An Ethiopian restaurant
After their birth mother died in a tuberculosis epidemic when he was three years old, Kassahun Tsegie and his elder sister, Fantaye, were adopted by Ann Marie and Lennart Samuelsson, a homemaker and a geologist, who lived in Gothenburg, Sweden. The siblings' names were changed to Marcus and Linda Samuelsson. They also have an adopted sister, Anna Samuelsson. Samuelsson's biological father, Tsegie, is a priest and father of eight of the chef's half-siblings; he still lives in the Ethiopian village where Samuelsson was born.
After becoming interested in cooking because of his maternal grandmother in Sweden, Samuelsson studied at the Culinary Institute in Gothenburg, where he grew up, apprenticed in Switzerland and Austria, and came to the United States in 1991 as an apprentice at Restaurant Aquavit. At 24, Marcus became executive chef of Aquavit, and soon after that became the youngest ever to receive a three-star restaurant review from The New York Times. In 2003 he was named "Best Chef: New York City" by the James Beard Foundation. The same year he started a second New York restaurant, Riingo, serving Japanese-influenced American food.
In addition to his recognition as a world-class chef, Samuelsson is an award-winning cookbook author with titles in both English and Swedish. His 2006 African-inspired cookbook The Soul of a New Cuisine received the prize "Best International Cookbook" by the James Beard Foundation. Other titles written by Samuelsson are Aquavit and the New Scandinavian Cuisine, En Smakresa ("A Journey of Tastes"), and Street Food.
Samuelsson is a Visiting Professor of International Culinary Science at the Umeå University (Umeå University School of Restaurant and Culinary Arts) in Sweden. He had a television show, Inner Chef, which aired in 2005 on Discovery Home Channel and yet another program in 2008, Urban Cuisine on BET J/Centric. His cooking combines international influences with traditional cuisines from Sweden to Japan and Africa. Samuelsson is married to the model Gate (Maya) Haile.
On November 24, 2009, Samuelsson served as guest chef for the first state dinner of the Barack Obama presidency. The dinner, in honor of Prime Minister Manmohan Singh and the country of India, was served on the South Lawn and largely vegetarian. Samuelsson reportedly sought to combine sustainable and regional foods which reflect the best in American cuisine yet evoke the flavors of India. Harvesting fresh vegetables and herbs from the White House Garden, Samuelsson's menu included red lentil soup, roasted potato dumplings, and green curry prawns. The tradition of guest chefs joining the White House chef for special events began during the Clinton administration.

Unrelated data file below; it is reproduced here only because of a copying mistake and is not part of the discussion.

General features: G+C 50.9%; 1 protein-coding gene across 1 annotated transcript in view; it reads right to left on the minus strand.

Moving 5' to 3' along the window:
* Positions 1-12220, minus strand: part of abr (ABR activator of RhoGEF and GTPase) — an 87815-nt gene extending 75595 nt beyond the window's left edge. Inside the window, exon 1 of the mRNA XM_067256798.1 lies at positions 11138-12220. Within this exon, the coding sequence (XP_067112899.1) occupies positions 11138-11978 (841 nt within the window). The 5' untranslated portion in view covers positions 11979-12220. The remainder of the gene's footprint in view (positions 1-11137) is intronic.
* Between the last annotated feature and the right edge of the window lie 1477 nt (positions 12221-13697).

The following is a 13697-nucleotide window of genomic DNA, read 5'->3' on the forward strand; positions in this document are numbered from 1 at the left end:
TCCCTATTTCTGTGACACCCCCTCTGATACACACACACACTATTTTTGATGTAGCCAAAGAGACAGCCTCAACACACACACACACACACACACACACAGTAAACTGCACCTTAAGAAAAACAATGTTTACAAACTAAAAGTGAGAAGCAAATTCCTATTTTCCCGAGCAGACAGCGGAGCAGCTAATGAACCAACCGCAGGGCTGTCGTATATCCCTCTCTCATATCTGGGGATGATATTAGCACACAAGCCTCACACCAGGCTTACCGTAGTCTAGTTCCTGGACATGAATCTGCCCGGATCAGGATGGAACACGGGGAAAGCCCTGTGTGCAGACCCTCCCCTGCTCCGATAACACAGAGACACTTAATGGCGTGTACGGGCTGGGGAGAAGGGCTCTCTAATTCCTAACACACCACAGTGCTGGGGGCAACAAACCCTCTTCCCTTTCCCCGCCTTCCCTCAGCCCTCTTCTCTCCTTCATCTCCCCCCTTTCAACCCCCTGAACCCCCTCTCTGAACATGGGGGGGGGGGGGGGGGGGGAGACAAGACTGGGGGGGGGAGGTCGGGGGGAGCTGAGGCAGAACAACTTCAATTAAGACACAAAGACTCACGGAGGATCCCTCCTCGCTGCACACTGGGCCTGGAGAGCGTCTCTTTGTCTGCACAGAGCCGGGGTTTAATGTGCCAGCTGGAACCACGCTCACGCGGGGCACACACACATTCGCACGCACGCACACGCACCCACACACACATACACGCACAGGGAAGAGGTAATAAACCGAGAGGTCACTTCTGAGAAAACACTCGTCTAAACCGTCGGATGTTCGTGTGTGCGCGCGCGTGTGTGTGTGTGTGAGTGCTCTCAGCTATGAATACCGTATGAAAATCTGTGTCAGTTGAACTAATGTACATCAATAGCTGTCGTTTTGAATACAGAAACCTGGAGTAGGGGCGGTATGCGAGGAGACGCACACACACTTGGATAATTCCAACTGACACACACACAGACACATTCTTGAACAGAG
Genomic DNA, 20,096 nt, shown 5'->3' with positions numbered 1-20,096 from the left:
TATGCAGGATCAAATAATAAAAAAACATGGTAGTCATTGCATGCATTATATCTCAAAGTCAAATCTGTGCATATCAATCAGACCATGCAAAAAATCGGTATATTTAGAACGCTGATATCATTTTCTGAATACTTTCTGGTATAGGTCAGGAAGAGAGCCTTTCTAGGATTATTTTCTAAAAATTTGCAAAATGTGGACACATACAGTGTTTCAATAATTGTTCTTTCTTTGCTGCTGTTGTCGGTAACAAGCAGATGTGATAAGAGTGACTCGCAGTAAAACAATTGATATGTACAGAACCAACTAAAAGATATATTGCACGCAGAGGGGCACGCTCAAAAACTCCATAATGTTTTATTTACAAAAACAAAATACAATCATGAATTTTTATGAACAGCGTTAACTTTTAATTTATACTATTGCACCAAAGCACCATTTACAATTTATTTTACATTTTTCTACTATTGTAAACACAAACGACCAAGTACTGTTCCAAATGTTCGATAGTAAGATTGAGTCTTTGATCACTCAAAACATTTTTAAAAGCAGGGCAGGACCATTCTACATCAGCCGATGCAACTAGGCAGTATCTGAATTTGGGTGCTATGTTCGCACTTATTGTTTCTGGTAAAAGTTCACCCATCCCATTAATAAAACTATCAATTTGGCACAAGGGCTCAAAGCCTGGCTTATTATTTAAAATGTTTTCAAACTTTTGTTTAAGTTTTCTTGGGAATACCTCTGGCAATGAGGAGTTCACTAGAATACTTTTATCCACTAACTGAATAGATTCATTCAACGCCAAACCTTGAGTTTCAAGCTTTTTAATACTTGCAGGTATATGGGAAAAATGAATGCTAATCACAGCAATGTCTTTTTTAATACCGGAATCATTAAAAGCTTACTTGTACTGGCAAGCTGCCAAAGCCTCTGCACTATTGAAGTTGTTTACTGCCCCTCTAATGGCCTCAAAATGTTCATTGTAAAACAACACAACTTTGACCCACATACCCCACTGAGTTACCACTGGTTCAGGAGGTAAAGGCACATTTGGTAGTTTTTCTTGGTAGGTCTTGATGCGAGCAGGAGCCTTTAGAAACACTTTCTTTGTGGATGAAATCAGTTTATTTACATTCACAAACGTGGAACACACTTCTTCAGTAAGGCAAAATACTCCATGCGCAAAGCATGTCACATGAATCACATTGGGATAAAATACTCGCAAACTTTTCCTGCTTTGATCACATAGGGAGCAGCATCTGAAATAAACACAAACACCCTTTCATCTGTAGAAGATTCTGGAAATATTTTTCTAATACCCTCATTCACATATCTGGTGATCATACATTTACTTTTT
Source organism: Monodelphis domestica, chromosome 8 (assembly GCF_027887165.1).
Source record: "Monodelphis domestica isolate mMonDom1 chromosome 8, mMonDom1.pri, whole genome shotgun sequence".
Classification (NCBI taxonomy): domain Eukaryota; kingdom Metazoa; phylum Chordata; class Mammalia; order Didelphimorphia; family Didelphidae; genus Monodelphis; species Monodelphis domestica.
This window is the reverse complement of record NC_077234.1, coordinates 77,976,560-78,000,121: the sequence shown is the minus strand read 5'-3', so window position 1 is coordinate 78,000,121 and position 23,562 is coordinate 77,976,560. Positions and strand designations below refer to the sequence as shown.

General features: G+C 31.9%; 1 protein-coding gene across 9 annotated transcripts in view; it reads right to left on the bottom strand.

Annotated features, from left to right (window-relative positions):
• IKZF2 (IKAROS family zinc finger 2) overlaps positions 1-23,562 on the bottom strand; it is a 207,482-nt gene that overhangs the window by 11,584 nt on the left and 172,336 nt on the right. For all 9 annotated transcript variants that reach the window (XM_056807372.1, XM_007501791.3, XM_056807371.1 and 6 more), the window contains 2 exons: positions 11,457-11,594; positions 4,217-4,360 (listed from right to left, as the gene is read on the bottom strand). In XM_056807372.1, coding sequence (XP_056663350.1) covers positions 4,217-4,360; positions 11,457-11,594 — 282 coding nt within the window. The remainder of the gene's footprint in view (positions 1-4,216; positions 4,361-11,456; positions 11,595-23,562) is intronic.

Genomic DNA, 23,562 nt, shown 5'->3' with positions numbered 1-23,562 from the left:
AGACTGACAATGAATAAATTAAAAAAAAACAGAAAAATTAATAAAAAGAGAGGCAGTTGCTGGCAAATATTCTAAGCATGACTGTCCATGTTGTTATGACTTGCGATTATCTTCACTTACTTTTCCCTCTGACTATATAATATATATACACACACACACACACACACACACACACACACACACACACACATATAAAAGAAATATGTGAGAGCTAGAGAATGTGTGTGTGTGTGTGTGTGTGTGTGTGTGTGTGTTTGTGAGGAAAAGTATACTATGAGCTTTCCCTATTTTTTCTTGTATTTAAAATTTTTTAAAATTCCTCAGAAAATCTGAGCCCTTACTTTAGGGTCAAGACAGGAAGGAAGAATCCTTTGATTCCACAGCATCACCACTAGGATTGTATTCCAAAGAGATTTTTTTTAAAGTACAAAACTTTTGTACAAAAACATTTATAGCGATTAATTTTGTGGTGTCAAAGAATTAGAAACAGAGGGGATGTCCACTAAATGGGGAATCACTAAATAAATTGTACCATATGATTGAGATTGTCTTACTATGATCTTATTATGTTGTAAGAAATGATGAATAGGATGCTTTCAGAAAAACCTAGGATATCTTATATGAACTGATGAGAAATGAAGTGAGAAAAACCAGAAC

Samuelsson is an advisor to The Institute of Culinary Education in New York City.
Samuelsson has been featured on television including on CNN, MSNBC's The Dylan Ratigan Show, as a judge on Top Chef, Iron Chef America, Chopped, and frequent guest appearances on the Today Show. He previously hosted his own television shows, The Inner Chef and Urban Cuisine.
In early 2010, he competed alongside 21 world-renowned chefs on Bravo’s television series Top Chef Masters. Samuelsson won the competition, earning $115,000 for UNICEF’s grassroots effort The Tap Project.
In 2011, he was a contestant on the fourth season of The Next Iron Chef, competing against nine other chefs for the opportunity to be designated an "Iron Chef" and appear regularly on the Food Network television show, Iron Chef America. Samuelsson was eliminated in the fifth episode, finishing in sixth place among the ten contestants.
In 2012, Samuelsson won Chopped All Stars: Judges Remix. He was awarded the grand prize of $50,000 for his charity. He competed for C-CAP (Careers through Culinary Arts Program) which teaches disadvantaged kids how to cook.